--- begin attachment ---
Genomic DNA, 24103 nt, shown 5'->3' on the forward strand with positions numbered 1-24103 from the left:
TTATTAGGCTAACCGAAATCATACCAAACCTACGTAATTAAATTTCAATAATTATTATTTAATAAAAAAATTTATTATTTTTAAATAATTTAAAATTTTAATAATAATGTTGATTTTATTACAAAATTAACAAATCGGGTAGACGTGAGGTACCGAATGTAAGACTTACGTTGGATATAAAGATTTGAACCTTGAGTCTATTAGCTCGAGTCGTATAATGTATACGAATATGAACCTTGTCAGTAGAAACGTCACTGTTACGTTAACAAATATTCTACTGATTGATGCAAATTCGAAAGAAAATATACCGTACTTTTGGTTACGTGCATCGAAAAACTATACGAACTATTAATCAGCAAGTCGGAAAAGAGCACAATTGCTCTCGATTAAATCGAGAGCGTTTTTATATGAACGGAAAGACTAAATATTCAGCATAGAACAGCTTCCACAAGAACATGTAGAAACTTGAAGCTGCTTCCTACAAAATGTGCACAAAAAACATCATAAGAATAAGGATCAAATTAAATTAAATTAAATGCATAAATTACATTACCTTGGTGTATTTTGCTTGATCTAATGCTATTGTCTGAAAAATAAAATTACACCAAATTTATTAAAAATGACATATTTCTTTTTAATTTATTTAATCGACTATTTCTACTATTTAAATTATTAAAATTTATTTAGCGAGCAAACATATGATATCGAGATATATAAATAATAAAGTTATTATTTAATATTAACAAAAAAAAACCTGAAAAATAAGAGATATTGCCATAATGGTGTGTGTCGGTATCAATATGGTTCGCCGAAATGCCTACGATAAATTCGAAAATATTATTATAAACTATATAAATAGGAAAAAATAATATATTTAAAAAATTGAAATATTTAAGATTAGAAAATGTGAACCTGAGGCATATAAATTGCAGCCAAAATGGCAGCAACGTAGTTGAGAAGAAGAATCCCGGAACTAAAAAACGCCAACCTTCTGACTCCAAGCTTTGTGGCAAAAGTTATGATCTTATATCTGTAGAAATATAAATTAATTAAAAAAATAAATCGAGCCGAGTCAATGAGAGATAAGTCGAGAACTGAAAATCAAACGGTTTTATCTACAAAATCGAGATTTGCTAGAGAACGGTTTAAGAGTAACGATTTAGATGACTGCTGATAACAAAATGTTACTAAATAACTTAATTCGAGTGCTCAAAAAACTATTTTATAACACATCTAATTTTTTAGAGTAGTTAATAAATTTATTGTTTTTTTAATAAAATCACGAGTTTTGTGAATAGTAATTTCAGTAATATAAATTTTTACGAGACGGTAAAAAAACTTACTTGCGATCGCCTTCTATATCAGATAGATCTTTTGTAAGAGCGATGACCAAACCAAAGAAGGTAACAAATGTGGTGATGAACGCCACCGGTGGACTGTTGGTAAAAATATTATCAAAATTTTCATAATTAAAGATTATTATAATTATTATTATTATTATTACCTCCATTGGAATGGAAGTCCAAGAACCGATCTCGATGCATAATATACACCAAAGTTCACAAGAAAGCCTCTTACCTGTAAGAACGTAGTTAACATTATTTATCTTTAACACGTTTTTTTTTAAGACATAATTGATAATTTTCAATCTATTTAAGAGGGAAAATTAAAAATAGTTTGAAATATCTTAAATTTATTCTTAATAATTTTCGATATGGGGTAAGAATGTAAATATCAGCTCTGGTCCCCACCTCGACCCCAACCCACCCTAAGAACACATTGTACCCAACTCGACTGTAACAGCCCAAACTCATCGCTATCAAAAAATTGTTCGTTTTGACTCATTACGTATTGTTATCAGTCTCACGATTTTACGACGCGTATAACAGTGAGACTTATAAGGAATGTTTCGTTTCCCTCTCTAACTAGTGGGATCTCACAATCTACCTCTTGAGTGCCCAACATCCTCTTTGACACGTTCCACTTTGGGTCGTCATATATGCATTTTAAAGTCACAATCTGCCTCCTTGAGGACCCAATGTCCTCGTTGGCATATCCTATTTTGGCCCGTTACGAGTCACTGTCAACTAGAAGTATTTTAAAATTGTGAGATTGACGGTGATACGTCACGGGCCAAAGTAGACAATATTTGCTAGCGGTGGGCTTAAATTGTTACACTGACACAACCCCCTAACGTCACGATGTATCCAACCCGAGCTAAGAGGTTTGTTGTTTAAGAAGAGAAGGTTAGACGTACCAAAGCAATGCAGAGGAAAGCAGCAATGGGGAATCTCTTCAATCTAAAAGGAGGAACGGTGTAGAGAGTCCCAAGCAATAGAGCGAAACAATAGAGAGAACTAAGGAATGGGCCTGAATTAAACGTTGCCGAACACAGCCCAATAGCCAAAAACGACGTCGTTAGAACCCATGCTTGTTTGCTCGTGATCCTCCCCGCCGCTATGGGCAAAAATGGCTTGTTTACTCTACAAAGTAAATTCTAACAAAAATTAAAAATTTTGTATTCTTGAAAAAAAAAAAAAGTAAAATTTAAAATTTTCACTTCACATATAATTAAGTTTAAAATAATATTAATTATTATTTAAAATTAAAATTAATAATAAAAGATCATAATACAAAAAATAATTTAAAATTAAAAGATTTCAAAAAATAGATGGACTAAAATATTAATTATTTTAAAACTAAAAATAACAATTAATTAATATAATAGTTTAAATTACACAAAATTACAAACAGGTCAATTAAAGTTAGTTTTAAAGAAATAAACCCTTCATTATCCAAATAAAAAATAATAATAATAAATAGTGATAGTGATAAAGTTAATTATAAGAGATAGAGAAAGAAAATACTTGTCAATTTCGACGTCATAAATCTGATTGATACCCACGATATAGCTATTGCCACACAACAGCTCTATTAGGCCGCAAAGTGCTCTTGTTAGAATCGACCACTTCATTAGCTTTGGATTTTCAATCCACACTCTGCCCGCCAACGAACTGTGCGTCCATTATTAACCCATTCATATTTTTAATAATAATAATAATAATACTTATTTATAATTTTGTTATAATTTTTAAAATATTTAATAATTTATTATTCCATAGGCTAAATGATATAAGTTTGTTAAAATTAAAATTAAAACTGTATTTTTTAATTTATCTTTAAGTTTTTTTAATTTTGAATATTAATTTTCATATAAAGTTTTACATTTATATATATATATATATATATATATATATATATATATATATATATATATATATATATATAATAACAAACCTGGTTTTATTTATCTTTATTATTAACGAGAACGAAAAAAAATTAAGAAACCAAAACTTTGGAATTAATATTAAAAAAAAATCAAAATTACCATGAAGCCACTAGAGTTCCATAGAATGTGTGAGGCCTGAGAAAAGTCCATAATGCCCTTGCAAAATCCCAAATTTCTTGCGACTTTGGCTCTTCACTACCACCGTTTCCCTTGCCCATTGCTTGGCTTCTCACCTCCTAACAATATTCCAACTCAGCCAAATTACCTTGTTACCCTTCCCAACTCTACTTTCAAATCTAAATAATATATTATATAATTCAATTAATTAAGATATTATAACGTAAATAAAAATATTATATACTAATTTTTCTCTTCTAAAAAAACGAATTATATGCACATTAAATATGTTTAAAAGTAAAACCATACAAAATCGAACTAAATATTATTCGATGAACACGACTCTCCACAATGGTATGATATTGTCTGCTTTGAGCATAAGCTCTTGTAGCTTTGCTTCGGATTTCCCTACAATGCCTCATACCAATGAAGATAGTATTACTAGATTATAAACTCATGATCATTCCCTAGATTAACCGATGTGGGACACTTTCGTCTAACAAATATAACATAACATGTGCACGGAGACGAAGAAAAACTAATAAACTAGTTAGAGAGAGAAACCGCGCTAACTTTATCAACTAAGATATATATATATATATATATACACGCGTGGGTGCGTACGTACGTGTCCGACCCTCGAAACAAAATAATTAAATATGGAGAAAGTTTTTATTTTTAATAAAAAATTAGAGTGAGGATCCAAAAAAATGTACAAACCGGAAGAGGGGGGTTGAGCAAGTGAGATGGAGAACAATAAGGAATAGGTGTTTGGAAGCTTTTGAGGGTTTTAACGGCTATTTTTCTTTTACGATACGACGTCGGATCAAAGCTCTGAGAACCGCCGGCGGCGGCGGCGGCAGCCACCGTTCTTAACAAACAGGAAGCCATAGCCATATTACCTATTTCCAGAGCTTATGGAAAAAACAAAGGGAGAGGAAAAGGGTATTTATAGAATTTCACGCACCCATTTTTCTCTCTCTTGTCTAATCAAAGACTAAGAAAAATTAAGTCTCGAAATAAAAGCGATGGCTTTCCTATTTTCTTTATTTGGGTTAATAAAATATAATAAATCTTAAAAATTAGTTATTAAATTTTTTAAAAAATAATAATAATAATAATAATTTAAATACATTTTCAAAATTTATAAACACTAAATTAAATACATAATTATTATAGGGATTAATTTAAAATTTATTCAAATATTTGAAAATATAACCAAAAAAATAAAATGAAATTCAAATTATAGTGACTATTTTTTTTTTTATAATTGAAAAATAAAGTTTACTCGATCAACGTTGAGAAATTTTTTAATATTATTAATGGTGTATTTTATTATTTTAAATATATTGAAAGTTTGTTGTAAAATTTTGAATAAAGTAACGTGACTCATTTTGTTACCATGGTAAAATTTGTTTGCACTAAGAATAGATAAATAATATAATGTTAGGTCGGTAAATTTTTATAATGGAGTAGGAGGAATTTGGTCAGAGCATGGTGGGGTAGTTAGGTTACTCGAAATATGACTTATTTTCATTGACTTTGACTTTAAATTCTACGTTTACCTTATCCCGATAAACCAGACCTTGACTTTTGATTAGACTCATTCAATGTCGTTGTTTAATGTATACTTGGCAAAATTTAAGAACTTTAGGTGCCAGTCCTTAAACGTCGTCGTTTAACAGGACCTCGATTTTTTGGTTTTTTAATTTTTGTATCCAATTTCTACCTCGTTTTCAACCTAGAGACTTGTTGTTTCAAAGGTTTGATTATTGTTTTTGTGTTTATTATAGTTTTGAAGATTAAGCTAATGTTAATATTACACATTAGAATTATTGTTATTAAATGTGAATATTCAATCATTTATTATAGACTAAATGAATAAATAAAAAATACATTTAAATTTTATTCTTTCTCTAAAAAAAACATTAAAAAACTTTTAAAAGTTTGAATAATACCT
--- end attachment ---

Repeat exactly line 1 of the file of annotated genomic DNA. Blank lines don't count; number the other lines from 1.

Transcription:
Genomic DNA, 24103 nt, shown 5'->3' on the forward strand with positions numbered 1-24103 from the left: